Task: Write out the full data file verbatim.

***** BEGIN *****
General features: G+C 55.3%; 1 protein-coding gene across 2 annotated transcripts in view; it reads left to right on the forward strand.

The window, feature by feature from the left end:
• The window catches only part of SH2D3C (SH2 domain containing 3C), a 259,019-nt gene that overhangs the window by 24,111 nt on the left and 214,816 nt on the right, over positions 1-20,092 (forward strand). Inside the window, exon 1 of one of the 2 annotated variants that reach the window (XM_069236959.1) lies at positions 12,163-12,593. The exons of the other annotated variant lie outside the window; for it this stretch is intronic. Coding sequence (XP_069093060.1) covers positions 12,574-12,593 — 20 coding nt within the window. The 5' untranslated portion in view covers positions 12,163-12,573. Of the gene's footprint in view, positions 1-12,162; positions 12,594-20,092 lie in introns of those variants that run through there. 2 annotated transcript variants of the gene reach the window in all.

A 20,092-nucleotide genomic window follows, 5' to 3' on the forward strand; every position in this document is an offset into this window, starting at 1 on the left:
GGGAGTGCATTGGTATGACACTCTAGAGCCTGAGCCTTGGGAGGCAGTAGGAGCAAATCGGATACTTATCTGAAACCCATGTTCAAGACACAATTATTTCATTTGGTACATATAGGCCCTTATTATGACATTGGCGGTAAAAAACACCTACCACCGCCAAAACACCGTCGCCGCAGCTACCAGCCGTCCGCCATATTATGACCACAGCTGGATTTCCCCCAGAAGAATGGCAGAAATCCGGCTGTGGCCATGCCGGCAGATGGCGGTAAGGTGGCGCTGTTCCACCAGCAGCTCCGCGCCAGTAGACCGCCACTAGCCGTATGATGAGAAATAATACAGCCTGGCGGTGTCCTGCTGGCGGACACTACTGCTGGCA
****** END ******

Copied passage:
General features: G+C 55.3%; 1 protein-coding gene across 2 annotated transcripts in view; it reads left to right on the forward strand.

The window, feature by feature from the left end:
• The window catches only part of SH2D3C (SH2 domain containing 3C), a 259,019-nt gene that overhangs the window by 24,111 nt on the left and 214,816 nt on the right, over positions 1-20,092 (forward strand). Inside the window, exon 1 of one of the 2 annotated variants that reach the window (XM_069236959.1) lies at positions 12,163-12,593. The exons of the other annotated variant lie outside the window; for it this stretch is intronic. Coding sequence (XP_069093060.1) covers positions 12,574-12,593 — 20 coding nt within the window. The 5' untranslated portion in view covers positions 12,163-12,573. Of the gene's footprint in view, positions 1-12,162; positions 12,594-20,092 lie in introns of those variants that run through there. 2 annotated transcript variants of the gene reach the window in all.

A 20,092-nucleotide genomic window follows, 5' to 3' on the forward strand; every position in this document is an offset into this window, starting at 1 on the left:
GGGAGTGCATTGGTATGACACTCTAGAGCCTGAGCCTTGGGAGGCAGTAGGAGCAAATCGGATACTTATCTGAAACCCATGTTCAAGACACAATTATTTCATTTGGTACATATAGGCCCTTATTATGACATTGGCGGTAAAAAACACCTACCACCGCCAAAACACCGTCGCCGCAGCTACCAGCCGTCCGCCATATTATGACCACAGCTGGATTTCCCCCAGAAGAATGGCAGAAATCCGGCTGTGGCCATGCCGGCAGATGGCGGTAAGGTGGCGCTGTTCCACCAGCAGCTCCGCGCCAGTAGACCGCCACTAGCCGTATGATGAGAAATAATACAGCCTGGCGGTGTCCTGCTGGCGGACACTACTGCTGGCA